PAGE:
According to this page, this field describes the "line discipline", which determines what happens when a user presses backspace or ^C. Essentially, what happens when a program calls read(2).

However, setting it seems to have no effect. On my Linux machine, I have two line disciplines:

$ cat /proc/tty/ldiscs
n_tty       0
n_null     27

but $ stty line 27 doesn't seems to affect anything. Backspace still works as normal.

If I do $ stty -icanon, however, I do see a change---backspace no longer works normally, and programs read things character by character (read(2) seems to always return just 1 character).

What's going on here?

2 Answers 2


Line disciplines are a layer between the tty driver and the tty core (see this picture, from here): enter image description here

If you set it to 27 (tty_null) your date goes through the left side of the diagram (skipping the line discipline). If you set it to 0 then it goes through the default line discipline, that can handle both raw input, and cooked input.

    The default line discipline, providing transparent operation (raw mode)
    as well as the habitual terminal line editing capabilities (cooked mode).

A list of other disciplines is here.

You can write your own, or use one an existing one. I you have the slip module and you insert it modprobe slip, you will notice this:

$ cat /proc/tty/ldiscs 
n_tty       0
slip        1
n_null     27

When you did $ stty line 27 you removed the line discipline (you set it to the null line discipline), when you did $ stty -icanon you set the default line discipline, in raw mode.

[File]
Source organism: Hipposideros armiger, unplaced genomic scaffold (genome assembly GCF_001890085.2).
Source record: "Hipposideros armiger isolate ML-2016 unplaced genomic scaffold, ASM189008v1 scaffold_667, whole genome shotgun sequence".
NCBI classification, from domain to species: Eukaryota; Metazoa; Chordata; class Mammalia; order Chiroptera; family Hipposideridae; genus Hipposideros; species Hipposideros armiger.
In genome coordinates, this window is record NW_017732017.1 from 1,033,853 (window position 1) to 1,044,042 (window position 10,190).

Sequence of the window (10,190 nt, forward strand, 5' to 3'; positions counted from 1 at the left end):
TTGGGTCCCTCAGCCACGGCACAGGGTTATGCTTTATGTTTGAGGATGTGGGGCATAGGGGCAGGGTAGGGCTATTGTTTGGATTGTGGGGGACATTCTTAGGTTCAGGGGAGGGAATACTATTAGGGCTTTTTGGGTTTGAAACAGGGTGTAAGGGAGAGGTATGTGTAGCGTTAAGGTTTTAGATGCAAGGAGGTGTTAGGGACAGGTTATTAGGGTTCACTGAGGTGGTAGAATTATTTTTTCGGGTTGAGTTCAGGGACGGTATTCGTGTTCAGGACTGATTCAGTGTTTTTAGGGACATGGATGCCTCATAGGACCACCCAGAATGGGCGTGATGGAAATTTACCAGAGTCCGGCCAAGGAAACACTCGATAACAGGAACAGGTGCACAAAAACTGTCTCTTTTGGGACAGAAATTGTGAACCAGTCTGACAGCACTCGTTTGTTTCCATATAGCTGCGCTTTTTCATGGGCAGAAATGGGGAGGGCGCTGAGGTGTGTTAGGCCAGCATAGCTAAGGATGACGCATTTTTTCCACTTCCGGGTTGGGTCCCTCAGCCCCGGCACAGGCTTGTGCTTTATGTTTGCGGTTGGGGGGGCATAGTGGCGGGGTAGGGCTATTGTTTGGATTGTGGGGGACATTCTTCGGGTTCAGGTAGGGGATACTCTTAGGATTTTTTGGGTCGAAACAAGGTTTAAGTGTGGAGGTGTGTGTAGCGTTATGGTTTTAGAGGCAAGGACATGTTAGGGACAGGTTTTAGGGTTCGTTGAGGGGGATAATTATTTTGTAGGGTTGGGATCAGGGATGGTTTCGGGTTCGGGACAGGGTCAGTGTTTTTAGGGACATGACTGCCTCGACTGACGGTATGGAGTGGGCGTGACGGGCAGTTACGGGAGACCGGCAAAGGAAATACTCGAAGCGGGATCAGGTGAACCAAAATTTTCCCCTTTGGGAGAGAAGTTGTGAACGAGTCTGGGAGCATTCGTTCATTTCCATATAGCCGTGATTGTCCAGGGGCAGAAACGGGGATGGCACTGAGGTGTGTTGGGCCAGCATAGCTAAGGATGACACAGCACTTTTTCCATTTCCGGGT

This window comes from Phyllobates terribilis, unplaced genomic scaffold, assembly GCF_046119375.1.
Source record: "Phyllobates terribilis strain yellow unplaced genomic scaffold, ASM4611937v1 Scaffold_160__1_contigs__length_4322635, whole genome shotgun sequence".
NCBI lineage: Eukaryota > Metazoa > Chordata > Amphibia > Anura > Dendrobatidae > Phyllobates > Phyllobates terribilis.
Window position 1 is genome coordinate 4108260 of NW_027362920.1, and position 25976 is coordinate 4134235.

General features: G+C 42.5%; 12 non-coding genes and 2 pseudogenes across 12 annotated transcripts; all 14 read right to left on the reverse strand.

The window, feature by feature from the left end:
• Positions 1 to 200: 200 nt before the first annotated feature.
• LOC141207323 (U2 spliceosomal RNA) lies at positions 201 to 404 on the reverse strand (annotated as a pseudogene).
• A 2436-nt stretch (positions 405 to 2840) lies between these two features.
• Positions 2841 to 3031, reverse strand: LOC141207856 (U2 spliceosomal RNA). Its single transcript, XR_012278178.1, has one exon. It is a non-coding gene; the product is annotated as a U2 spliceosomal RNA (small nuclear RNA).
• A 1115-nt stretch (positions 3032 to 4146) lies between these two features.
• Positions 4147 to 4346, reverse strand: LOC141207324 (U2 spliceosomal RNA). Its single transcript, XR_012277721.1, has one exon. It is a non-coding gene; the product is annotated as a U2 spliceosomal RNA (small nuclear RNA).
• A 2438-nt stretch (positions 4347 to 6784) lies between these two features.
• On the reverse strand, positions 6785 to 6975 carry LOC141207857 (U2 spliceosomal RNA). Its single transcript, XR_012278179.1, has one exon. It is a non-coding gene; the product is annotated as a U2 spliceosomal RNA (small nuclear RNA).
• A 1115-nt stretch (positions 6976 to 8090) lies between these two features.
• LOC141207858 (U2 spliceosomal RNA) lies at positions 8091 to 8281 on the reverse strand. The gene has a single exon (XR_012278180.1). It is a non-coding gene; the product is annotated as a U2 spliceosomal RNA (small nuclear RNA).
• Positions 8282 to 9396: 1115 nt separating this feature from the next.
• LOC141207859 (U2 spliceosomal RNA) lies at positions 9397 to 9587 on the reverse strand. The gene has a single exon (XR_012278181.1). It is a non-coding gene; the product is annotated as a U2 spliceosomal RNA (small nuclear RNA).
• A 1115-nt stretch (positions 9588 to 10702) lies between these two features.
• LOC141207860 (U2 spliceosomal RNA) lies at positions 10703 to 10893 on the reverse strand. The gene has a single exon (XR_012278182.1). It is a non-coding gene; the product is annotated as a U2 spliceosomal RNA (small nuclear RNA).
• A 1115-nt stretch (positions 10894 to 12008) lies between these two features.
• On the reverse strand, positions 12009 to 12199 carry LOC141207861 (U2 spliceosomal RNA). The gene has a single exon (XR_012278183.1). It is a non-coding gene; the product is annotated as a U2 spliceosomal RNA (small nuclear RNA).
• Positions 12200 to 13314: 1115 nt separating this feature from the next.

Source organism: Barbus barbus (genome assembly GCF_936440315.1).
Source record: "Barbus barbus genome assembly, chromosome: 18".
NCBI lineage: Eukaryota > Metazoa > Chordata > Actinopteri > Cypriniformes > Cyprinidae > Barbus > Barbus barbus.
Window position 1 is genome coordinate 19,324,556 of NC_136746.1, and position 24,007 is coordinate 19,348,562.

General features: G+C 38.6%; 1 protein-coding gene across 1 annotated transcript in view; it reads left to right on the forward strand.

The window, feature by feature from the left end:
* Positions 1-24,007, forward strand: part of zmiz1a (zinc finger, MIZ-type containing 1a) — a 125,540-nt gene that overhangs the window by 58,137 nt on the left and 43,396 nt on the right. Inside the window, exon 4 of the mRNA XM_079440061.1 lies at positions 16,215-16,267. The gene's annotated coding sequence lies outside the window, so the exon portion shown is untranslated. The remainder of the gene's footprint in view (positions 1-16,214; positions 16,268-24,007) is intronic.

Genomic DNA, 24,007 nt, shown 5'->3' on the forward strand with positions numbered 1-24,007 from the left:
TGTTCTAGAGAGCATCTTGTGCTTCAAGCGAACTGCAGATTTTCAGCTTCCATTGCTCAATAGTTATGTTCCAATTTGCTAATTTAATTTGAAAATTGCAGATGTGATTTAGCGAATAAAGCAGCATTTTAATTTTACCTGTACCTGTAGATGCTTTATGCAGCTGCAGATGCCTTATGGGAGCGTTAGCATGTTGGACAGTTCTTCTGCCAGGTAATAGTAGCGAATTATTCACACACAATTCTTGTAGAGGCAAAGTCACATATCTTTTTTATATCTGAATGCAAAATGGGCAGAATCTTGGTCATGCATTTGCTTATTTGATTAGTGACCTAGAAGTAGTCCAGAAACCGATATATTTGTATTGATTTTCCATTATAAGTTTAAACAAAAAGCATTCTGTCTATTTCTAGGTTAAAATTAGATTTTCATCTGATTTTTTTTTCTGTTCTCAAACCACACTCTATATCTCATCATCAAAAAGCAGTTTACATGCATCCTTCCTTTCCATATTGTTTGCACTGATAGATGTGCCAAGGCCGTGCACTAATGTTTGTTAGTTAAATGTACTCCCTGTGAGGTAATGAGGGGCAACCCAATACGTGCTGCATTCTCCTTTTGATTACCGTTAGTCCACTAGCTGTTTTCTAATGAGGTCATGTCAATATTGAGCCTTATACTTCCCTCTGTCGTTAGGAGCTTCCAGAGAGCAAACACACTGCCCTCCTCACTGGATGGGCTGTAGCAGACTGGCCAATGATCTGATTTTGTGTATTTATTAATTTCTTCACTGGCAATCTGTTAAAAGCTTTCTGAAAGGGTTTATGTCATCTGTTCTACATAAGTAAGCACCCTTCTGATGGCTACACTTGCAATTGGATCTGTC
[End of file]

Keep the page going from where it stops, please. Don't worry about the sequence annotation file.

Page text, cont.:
• Right so what will be different when I set the ldisc to 27? How can I notice the difference? Nov 12, 2019 at 16:55
  • The difference between no filter at all and a passthrough filter (raw mode) is just the number of layers the data traverses. I you sent huge amounts of data, you could expect more resources to be used. Anyway, the things I think you want to notice are all set at the tty core level (icanon, brk, ...), on top of the tty discipline. If you see the source code for the default line discipline you will find how icanon or echo are read and used. Nov 12, 2019 at 18:12

stty line N is not doing much of anything.

To change the line discipline on Linux, it should call ioctl(TIOCSETD), but it's not doing that; stty line N is just changing the (non-standard) c_line field of the termios struct, and then calling tcsetattr(3) -> ioctl(TCSETS*), which will simply change the c_line field that will be returned by subsequent tcgetattr(3) -> ioctl(TCGETS) calls.

At the end of this answer is small C example program which should really change the line discipline on its stdin fd.

This is not the only way stty(1) is inadequate; stty is also not able to set "non-standard" baud rates (which could be easily done on Linux with the TCSETS2/TCSETSW2/TCSETSF2 ioctls, but which unfortunately are not exposed in the standard C library, and are not used by stty).

$ cat > tiocsetd.c <<'EOT'
#include <sys/ioctl.h>
#include <stdio.h>
#include <stdlib.h>
#include <termios.h>
#include <err.h>

int main(int ac, char **av){
        int o;
        if(ioctl(0, TIOCGETD, &o)) err(1, "io(TIOCGETD)");
        if(ac > 1){
                int n, d = atoi(av[1]);
                if(ioctl(0, TIOCSETD, &d)) err(1, "io(TIOCSETD)");
                if(ioctl(0, TIOCGETD, &n)) err(1, "io(TIOCGETD)");
                printf("%d -> %d => %d\n", o, d, n);
                printf("%d\n", o);
        return 0;
$ cc -Wall tiocsetd.c -o tiocsetd
$ ./tiocsetd

$ tty
/dev/pts/4 ## << make a note of this
$ cat /proc/tty/ldiscs
n_tty       0
n_null     27
$ ./tiocsetd 27
<your tty is hugged ;-)>

To restore it, run ./tiocsetd 0 </dev/pts/4 from another terminal (replace /dev/pts/4 with the actual tty), then press ^C.

  • Wait so it just changes the value returned when querying the ldisc? It doesn't otherwise change the tty's line processing? Nov 12, 2019 at 16:56
  • Trying this just killed my bash process. Nov 12, 2019 at 17:01
  • 1. Yes. 2. No, it did not.
    – user313992
    Nov 12, 2019 at 22:22
  • btw, "querying the ldisc" is done with TIOCGETD as already shown in my example.
    – user313992
    Nov 12, 2019 at 22:27

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